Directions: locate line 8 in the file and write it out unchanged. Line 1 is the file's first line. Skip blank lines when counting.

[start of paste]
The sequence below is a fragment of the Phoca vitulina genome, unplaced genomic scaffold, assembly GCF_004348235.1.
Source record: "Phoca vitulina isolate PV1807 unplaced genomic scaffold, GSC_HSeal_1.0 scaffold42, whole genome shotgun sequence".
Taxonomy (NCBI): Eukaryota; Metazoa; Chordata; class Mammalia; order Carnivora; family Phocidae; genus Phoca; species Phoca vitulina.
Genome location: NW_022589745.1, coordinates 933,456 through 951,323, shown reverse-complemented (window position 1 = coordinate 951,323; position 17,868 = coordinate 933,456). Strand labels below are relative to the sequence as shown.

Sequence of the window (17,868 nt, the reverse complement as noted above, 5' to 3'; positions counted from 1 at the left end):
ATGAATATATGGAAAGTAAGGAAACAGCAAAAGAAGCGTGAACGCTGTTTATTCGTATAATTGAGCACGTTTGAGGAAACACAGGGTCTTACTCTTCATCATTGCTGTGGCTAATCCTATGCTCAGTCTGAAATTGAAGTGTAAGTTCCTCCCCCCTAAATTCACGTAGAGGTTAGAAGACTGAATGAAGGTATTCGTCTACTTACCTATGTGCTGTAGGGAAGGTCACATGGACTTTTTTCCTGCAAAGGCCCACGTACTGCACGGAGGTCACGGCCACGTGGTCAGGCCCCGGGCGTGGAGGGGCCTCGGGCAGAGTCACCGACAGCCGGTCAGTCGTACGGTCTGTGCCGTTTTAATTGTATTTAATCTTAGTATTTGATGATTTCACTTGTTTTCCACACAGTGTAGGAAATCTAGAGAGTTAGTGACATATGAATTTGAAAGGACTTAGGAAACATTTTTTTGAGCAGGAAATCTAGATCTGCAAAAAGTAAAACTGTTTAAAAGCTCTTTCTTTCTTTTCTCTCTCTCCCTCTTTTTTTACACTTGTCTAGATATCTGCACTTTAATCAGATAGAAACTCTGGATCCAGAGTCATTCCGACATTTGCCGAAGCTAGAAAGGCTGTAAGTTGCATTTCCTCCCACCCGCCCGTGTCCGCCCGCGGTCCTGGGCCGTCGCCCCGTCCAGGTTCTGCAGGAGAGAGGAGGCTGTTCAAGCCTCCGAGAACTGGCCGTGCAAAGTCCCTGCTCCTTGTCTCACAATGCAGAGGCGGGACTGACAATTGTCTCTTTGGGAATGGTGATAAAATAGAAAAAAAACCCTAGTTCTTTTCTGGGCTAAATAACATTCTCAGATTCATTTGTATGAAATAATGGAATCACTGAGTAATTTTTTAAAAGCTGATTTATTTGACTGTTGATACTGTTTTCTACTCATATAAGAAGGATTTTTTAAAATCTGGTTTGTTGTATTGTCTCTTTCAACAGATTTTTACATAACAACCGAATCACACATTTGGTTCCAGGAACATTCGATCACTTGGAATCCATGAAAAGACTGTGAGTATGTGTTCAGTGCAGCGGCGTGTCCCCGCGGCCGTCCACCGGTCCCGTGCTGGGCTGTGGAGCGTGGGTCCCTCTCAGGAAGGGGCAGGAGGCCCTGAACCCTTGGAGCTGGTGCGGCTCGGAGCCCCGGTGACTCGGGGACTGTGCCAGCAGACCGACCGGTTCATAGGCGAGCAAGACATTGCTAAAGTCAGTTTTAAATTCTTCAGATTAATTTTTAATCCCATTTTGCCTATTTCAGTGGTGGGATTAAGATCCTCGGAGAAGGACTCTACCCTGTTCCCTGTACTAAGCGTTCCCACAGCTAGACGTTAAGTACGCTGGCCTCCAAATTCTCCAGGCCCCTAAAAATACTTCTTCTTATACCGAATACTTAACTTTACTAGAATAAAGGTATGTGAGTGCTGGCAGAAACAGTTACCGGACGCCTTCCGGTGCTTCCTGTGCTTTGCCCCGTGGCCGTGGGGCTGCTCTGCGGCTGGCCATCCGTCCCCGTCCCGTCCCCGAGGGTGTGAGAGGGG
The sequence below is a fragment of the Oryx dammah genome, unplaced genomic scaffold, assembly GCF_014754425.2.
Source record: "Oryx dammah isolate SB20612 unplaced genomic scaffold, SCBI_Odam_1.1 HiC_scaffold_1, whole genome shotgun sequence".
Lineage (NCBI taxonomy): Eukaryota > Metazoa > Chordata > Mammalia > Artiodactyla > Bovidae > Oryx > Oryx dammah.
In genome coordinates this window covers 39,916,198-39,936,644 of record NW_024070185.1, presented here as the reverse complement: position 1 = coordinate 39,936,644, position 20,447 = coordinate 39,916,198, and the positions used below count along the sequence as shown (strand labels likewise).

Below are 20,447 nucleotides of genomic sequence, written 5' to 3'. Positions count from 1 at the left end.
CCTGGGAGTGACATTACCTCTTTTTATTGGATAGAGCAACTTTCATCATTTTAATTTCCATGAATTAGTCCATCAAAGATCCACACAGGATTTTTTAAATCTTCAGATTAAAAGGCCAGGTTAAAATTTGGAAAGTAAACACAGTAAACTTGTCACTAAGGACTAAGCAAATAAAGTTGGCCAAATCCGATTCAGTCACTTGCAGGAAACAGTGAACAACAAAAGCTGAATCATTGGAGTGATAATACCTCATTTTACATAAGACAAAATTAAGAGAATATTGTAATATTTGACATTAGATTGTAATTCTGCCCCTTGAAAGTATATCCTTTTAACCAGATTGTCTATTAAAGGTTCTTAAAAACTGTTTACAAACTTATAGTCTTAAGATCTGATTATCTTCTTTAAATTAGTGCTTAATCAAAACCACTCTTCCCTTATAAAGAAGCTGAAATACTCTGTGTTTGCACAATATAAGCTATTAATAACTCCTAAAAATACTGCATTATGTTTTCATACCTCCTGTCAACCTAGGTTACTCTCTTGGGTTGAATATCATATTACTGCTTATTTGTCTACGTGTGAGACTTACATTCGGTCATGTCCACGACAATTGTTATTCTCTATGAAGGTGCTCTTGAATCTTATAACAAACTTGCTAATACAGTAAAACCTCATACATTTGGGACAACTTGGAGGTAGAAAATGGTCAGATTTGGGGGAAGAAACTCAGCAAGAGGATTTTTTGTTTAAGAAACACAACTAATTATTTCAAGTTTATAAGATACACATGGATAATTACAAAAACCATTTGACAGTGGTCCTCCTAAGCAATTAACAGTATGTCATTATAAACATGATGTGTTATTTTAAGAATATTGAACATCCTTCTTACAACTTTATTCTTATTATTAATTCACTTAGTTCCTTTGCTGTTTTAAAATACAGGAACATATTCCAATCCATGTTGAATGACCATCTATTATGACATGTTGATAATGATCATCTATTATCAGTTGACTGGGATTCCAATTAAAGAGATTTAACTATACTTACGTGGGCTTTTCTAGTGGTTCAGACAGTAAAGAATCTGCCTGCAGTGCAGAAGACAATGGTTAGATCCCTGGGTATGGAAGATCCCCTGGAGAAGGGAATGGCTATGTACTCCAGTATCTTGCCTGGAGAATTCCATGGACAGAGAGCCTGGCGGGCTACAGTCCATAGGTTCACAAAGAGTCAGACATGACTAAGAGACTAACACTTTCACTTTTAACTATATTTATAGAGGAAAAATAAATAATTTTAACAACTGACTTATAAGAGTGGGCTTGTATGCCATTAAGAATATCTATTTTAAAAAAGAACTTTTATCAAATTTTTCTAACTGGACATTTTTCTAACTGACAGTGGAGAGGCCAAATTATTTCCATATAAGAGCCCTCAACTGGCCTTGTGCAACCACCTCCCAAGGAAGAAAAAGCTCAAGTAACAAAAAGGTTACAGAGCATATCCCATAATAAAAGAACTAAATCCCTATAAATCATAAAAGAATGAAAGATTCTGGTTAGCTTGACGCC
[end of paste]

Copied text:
Source record: "Oryx dammah isolate SB20612 unplaced genomic scaffold, SCBI_Odam_1.1 HiC_scaffold_1, whole genome shotgun sequence".